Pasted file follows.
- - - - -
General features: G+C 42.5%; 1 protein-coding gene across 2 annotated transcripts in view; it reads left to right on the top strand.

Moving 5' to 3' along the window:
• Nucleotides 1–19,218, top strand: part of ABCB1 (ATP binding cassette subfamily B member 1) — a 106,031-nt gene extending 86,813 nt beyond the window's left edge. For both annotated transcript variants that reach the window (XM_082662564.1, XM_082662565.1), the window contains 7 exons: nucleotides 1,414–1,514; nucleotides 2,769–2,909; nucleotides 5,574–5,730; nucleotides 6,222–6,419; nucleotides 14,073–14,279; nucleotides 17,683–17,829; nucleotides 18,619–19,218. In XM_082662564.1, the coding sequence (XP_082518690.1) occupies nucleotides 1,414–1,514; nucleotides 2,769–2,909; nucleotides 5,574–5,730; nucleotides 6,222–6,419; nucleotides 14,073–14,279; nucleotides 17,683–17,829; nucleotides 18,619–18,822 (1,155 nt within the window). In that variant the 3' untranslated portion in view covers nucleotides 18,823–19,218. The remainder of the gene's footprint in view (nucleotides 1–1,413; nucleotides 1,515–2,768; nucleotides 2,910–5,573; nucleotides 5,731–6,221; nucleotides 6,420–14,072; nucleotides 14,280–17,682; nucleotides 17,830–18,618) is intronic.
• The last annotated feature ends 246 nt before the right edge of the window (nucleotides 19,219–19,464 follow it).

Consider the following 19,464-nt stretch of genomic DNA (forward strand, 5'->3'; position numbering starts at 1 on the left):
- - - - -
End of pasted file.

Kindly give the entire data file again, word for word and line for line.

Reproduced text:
General features: G+C 42.5%; 1 protein-coding gene across 2 annotated transcripts in view; it reads left to right on the top strand.

Moving 5' to 3' along the window:
• Nucleotides 1–19,218, top strand: part of ABCB1 (ATP binding cassette subfamily B member 1) — a 106,031-nt gene extending 86,813 nt beyond the window's left edge. For both annotated transcript variants that reach the window (XM_082662564.1, XM_082662565.1), the window contains 7 exons: nucleotides 1,414–1,514; nucleotides 2,769–2,909; nucleotides 5,574–5,730; nucleotides 6,222–6,419; nucleotides 14,073–14,279; nucleotides 17,683–17,829; nucleotides 18,619–19,218. In XM_082662564.1, the coding sequence (XP_082518690.1) occupies nucleotides 1,414–1,514; nucleotides 2,769–2,909; nucleotides 5,574–5,730; nucleotides 6,222–6,419; nucleotides 14,073–14,279; nucleotides 17,683–17,829; nucleotides 18,619–18,822 (1,155 nt within the window). In that variant the 3' untranslated portion in view covers nucleotides 18,823–19,218. The remainder of the gene's footprint in view (nucleotides 1–1,413; nucleotides 1,515–2,768; nucleotides 2,910–5,573; nucleotides 5,731–6,221; nucleotides 6,420–14,072; nucleotides 14,280–17,682; nucleotides 17,830–18,618) is intronic.
• The last annotated feature ends 246 nt before the right edge of the window (nucleotides 19,219–19,464 follow it).

Consider the following 19,464-nt stretch of genomic DNA (forward strand, 5'->3'; position numbering starts at 1 on the left):